CLÁIRSEACH NA hÉIREANN
THE HARP OF IRELAND

Siobhán Armstrong Early Irish Wire-Strung Harp

with guest

Bríd Ní Mhaoilchiaráin Trad. Irish Sean-Nós Singer

This recording of early Irish harp music is recorded on a facsimile copy of Ireland's only surviving medieval harp: the 14th/15th century Trinity College Harp.

The programme on this CD reflects the music played on the Irish harp in the 17th and 18th centuries. The main focus is the music of the Irish harper composers Ruaidhrí Dall Ó Catháin, Cornelius Lyons and Turlough Carolan together with tunes collected from harpers of the period.

The Irish harp was known and well regarded outside Ireland at this period. This recording also presents several pieces of English 17th century court music of the kind which may have been played by Irish harpers working at the Stuart court in London.

A previously unrecorded prize-winning young sean-nós singer, Bríd Ní Mhaoilchiaráin, sings four songs on the record. These items are either traditional songs that were also played by harpers or harp compositions which were later turned into songs.

The recording straddles the interface between early music and traditional music. It marries almost unique specialized technical expertise with an educated understanding of the aesthetics of 17th and 18th century Irish music to produce a convincing picture of the extraordinary sound world and repertoire of the early Irish harp.

The artists:

As an Irish musician and also one of Europe's leading historical harpists, Siobhán Armstrong is ideally suited by qualification and experience to make such a recording. She is one of only a handful of professional harpists worldwide who research and play harps of earlier centuries. She works with many of the main early music ensembles and conductors in Europe and the USA. She founded and chairs the Historical Harp Society of Ireland and is encouraging a revival of the playing of Ireland's historical harp both within Ireland and abroad. This recording marries almost unique specialized technical expertise with an educated understanding of the aesthetics of 17th and 18th century Irish music to produce a convincing picture of the extraordinary sound world and repertoire of the early Irish harp. For more information, please visit www.siobhanarmstrong.com.

Bríd Ní Mhaoilchiaráin is a native of the Connemara Gaeltacht (Irish speaking region) in the west of Ireland. A prize winning sean-nós (Irish for ‘old style’) singer, she won her first competition at the age of nine. Her family is steeped in the tradition of old Irish song: Bríd learned her store of songs from her mother, Barbara Éinniú, who is a niece of the legendary sean-nós singer, Joe Heaney. Bríd won first prize in the all-Ireland sean-nós singing competition, Corn Uí Ríoda, in 2002. She also represented Ireland at the 2003 Panceltic festival at which she came first in the solo singing competition. She was invited to be singer-in-residence at the National University of Ireland, Galway in 2003, and in the same year, she represented Ireland at the Festival Interceltique de Lorient in Brittany.


International Distributors: Claddagh Records

You can support the activities of the Historical Harp Society of Ireland by ordering this recording on-line at www.irishharp.org/shop/.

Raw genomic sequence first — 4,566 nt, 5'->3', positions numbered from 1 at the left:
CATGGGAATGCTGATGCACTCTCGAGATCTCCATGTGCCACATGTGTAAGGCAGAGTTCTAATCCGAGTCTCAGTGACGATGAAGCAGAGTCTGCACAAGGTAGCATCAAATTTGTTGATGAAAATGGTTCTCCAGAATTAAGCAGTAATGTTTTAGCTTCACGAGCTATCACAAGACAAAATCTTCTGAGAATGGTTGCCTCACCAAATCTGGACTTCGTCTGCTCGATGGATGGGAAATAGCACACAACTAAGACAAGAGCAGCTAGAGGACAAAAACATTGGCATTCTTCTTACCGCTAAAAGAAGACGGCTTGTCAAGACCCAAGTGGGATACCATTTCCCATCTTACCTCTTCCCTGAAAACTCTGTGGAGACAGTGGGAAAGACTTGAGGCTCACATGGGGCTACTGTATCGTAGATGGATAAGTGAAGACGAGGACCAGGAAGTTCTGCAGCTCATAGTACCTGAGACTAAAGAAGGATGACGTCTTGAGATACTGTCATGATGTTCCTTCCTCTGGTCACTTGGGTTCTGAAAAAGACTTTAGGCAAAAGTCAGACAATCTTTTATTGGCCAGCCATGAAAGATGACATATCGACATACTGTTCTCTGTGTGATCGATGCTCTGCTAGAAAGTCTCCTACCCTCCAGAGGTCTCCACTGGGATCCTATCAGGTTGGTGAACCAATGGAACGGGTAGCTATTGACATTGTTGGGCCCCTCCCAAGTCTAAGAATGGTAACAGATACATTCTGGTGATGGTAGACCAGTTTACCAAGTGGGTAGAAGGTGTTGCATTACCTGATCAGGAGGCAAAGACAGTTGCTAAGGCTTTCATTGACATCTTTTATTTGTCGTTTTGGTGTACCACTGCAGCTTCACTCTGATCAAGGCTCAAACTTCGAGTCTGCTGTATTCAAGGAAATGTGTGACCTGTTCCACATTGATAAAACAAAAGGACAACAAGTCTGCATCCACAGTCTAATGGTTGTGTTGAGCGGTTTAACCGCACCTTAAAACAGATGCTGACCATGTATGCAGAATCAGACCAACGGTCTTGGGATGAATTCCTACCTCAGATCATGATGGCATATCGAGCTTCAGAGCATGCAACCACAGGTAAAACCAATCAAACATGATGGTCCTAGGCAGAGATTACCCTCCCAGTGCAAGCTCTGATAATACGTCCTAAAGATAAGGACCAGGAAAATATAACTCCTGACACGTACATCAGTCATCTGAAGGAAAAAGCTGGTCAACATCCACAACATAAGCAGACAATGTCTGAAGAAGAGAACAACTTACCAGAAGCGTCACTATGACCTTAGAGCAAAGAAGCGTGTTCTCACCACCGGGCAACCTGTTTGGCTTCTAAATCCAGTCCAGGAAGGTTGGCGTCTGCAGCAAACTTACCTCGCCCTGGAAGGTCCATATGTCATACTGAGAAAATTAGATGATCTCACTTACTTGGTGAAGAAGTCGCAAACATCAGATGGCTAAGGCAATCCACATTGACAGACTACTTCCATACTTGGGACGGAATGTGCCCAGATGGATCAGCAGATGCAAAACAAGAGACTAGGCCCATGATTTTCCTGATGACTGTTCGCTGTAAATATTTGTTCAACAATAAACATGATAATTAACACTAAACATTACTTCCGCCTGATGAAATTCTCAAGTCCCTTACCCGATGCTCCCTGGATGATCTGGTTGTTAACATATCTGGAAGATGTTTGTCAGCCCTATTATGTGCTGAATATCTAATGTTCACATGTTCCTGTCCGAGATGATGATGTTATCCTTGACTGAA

Irish Traditional Music CD and Book Reviews

2006 Cláirseach na hÉireann –
The Harp of Ireland Siobhán Armstrong
www.siobhanarmstrong.com

The Gaelic harp is one of the most ancient instruments in Ireland and the Scottish Highlands, going back as it does at least 1000 years. It is also called the cruit, cláirseach (Irish Gaelic), clàrsach (Scottish Gaelic), and wire-strung harp.

As the great Gaelic civilization of Ireland and the Scottish Highlands weakened in the 1600s due to gradual English infiltration, use of the Gaelic harp declined. The tradition died in the 1800s, along with the last of the harpers. At the time, the new gut-strung harp slowly stole the place – and the name – of the old wire-strung Gaelic harp.

However, since the 1970s there has been a revival of the true Gaelic harp, and Gaelic harps strung with brass, silver, and gold are once again being played.

That’s what makes this CD from acclaimed harpist Siobhán Armstrong so special. Armstrong’s music and scholarship are an ongoing part of the Gaelic harp revival. Armstrong is one of only a handful of harpists around the world who studies and plays early harps.

For this CD, Armstrong plays a copy of the 14th/15th century Trinity College harp, Ireland's only surviving medieval harp. Out of it Armstrong brings music meant for the soul, melodies rich and bright.
The CD focuses on music of Irish composers of the 16th to 18th centuries, but also has some Renaissance English pieces, like those that played by Irish harpers at the Elizabethan and Stuart courts.

The CD booklet is a world in itself, with information on Siobhán Armstrong, guest singer Bríd Ní Mhaoilchiaráin, the Gaelic harp and its history, and the tunes themselves.

Singer Bríd Ní Mhaoilchiaráin is among the many pleasures of this CD. A sean-nós singer from Conamara, Bríd sings three lovely songs in Irish. This is the first recording of Bríd Ní Mhaoilchiaráin, who has won several awards for her singing in Irish Gaelic. Her Gaelic voice is a perfect match for the Gaelic harp: soulful and clear. Her last song is Seoíthín Seó, a beautiful lullaby.